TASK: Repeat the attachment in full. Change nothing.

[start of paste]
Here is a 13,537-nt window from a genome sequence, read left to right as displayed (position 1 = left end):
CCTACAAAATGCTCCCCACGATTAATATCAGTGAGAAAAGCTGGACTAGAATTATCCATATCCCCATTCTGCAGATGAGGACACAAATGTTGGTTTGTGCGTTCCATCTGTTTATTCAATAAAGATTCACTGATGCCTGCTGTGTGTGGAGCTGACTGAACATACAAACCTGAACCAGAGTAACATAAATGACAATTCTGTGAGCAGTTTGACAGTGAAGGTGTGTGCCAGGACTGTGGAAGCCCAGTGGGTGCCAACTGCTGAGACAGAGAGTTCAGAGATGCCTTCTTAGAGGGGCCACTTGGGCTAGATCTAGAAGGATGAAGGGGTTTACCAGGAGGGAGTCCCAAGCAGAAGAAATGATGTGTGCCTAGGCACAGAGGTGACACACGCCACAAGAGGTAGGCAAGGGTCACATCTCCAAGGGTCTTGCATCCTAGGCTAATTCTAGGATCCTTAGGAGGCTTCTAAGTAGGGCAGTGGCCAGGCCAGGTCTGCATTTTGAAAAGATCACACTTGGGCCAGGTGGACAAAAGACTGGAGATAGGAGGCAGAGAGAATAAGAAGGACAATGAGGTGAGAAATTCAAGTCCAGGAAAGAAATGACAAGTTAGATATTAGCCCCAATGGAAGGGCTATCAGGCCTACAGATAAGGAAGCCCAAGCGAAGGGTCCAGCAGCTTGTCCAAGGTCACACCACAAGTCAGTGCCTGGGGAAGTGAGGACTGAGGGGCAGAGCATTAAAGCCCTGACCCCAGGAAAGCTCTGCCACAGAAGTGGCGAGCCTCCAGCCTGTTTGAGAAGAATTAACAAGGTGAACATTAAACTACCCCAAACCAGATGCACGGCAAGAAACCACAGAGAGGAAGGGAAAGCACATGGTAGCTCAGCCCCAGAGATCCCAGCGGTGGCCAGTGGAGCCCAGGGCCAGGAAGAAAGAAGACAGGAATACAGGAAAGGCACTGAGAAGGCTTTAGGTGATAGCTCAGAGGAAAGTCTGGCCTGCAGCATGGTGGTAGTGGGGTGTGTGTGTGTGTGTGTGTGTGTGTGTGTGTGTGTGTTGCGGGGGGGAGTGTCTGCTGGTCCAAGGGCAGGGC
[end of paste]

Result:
Here is a 13,537-nt window from a genome sequence, read left to right as displayed (position 1 = left end):
CCTACAAAATGCTCCCCACGATTAATATCAGTGAGAAAAGCTGGACTAGAATTATCCATATCCCCATTCTGCAGATGAGGACACAAATGTTGGTTTGTGCGTTCCATCTGTTTATTCAATAAAGATTCACTGATGCCTGCTGTGTGTGGAGCTGACTGAACATACAAACCTGAACCAGAGTAACATAAATGACAATTCTGTGAGCAGTTTGACAGTGAAGGTGTGTGCCAGGACTGTGGAAGCCCAGTGGGTGCCAACTGCTGAGACAGAGAGTTCAGAGATGCCTTCTTAGAGGGGCCACTTGGGCTAGATCTAGAAGGATGAAGGGGTTTACCAGGAGGGAGTCCCAAGCAGAAGAAATGATGTGTGCCTAGGCACAGAGGTGACACACGCCACAAGAGGTAGGCAAGGGTCACATCTCCAAGGGTCTTGCATCCTAGGCTAATTCTAGGATCCTTAGGAGGCTTCTAAGTAGGGCAGTGGCCAGGCCAGGTCTGCATTTTGAAAAGATCACACTTGGGCCAGGTGGACAAAAGACTGGAGATAGGAGGCAGAGAGAATAAGAAGGACAATGAGGTGAGAAATTCAAGTCCAGGAAAGAAATGACAAGTTAGATATTAGCCCCAATGGAAGGGCTATCAGGCCTACAGATAAGGAAGCCCAAGCGAAGGGTCCAGCAGCTTGTCCAAGGTCACACCACAAGTCAGTGCCTGGGGAAGTGAGGACTGAGGGGCAGAGCATTAAAGCCCTGACCCCAGGAAAGCTCTGCCACAGAAGTGGCGAGCCTCCAGCCTGTTTGAGAAGAATTAACAAGGTGAACATTAAACTACCCCAAACCAGATGCACGGCAAGAAACCACAGAGAGGAAGGGAAAGCACATGGTAGCTCAGCCCCAGAGATCCCAGCGGTGGCCAGTGGAGCCCAGGGCCAGGAAGAAAGAAGACAGGAATACAGGAAAGGCACTGAGAAGGCTTTAGGTGATAGCTCAGAGGAAAGTCTGGCCTGCAGCATGGTGGTAGTGGGGTGTGTGTGTGTGTGTGTGTGTGTGTGTGTGTGTGTGTTGCGGGGGGGAGTGTCTGCTGGTCCAAGGGCAGGGC